A natural consequence of this shift in emphasis involves foregrounding the role translation has to play in LCS. Translated texts tend to be opaque and demand “an active response,” as noted by Loredana Polezzi, a member of the Conference Steering Committee who chaired the Translation and Migration Panel. As such their reading invites individual and collective “microspection,” as defined by Professor Michael Cronin of Dublin University, in the local and situated present. Further aspects of this question were debated from various perspectives during this panel’s sessions, when Michael Cronin for example likened translation ecology to food ecology and argued against the “hylomorphic” mass production model that imposes a semantic regime of “identicality,” producing the same thing over and over again. In his abstract he stressed that, similar to the importance of sourcing food locally for a sustainable ecology, “a commitment to the situatedness of place and the preeminence of context must underline any form of translation practice.”

Dr Nick Monk of Warwick University, Associate Professor and Director of the Institute for Advanced Teaching and Learning (IATL) and Gabriel García-Ochoa of Monash University took a practice workshop on cultural difference and the ways in which we tend to recognize such differences. Organized in pairs or in small groups, we undertook a series of embodied exercises in which we adopted, knowingly or not, different levels of social status. In one exercise we drew playing cards from one to ten and displayed them on our foreheads without viewing them first: the lower the number, the lower the status. I drew a card with low status and, from the shunning that ensued, quickly recognized colleagues of the same rank: the higher ranked participants’ reactions led us to consider why we were different from them, rather than why they were different from us. This distinction, based on the concept of the “self-reflexive approach,” argued Nick Monk, may appear subtle, but is increasingly relevant in HE today.

Professor Aleida Assmann, of the University of Konstanz shared her ongoing research “Resonance and Impact: towards a Theory of the Emotions in Cultural Memory.” Aleida Assman charted patterns of emotional trauma through their cultural figuration in the media, in terms of both “pre-mediation” or “re-mediation,” citing for example how 9/11 re-triggered memories of Holocaust events for Jewish people and, for Americans, memories of Pearl Harbor. It might also be argued, in keeping with the theme of the Conference Panel on Biopolitics, Biosociality and the Body, that the impact of strong affect could literally be inscribed on the body to be passed on to future generations (in a possible extension to the current field of epigenetics) and this might prove an example where societal research would benefit from a cross-over between literary theory and bio-genetic studies.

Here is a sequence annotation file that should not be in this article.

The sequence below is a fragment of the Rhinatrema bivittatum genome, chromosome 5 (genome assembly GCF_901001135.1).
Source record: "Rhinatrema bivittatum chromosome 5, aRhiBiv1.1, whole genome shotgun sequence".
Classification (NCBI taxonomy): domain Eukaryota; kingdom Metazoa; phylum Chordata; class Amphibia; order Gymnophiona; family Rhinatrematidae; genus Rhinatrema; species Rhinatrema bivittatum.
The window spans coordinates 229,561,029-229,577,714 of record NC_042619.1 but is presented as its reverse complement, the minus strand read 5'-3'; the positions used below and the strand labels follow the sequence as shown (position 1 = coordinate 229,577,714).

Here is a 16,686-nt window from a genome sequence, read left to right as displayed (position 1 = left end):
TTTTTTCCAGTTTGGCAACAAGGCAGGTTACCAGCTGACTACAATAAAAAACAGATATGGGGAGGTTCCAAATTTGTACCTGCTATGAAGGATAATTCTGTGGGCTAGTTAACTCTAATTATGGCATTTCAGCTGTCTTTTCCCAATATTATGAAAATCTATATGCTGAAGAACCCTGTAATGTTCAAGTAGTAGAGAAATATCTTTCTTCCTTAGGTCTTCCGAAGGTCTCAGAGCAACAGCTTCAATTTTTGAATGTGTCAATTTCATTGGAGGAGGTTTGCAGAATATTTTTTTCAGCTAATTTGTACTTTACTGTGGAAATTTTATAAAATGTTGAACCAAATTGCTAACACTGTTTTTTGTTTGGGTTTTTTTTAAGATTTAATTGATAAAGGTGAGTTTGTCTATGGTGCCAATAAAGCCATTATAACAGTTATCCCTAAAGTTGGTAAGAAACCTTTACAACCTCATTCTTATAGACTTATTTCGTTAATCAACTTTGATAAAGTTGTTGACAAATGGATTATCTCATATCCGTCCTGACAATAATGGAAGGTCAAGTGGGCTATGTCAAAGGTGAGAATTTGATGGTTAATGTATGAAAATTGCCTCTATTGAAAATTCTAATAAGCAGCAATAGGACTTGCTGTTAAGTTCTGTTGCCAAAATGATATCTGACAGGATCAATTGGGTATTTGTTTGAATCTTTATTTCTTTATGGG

One output of the 2016 London Conference was the formulation of the “London statement,” which reiterates the definition of Cultural Literacy given in the Steering Committee’s 2013 policy paper as  “an ability to view the social and cultural phenomena that shape our lives – bodies of knowledge, fields of social action, individuals or groups, and of course cultural artefacts – as being essentially readable.” The London Statement also confirmed the formation of the CLE Forum for LCS research, and its newly enlarged Core Group held its first meeting in November 2015 to start planning the next international Conference. As a follow-on planning event, a workshop on the Cultural Literacy of Migration: Affects, Memory, Concepts is soon to be held in Poland (Warsaw 18-19 May 2016) to introduce and anticipate the main Cultural Literacy in Europe Forum conference at the Institute of Literary Research of the Polish Academy of Sciences (IBL PAN) in 2017. The aim of the workshop is to jointly map and delineate research areas and research directions, which could be of common interest and would then constitute a core substrate for the 2017 Conference.

Understanding contemporary migration in European societies requires reading it consistently and methodically as a literary phenomenon. Issues will be discussed in four panels dedicated to different aspects of migration:

  1. Bodily and affective experiences of relations between migrants and locals.
  2. Reading representations of migrants in literature, popular culture and the media of the host country, and vice versa: reading analogical representations of locals in immigrants’ cultural output.
  3. (Re-)readings of the past in contemporary discussions on migration. How the past is used to explain political agendas and attitudes towards migrants.
  4. Migration as a paradigm for the humanities. In what way can philosophical notions, or concepts in sociology of science on migration be used to shed more light on the source phenomenon?

It is hoped that these workshop panels will in turn help the Conference Steering Group to focus in on pertinent domains and themes to draw up the cfp for the 2017 Conference, also to be held in Warsaw under the aegis of IBL PAN.

A list of partner organisations, abstracts for the four panels of the London 2015 Conference, speaker bios and the London Statement can be found on www.cleurope.eu

One comment

  1. Finally, while perhaps obvious, embodiment is contingent upon having a body. Understanding probable pathways of embodiment thus requires clarity about what it is that bodies do, as jointly biological organisms and social beings. Minimally, this includes, as elaborated in table 2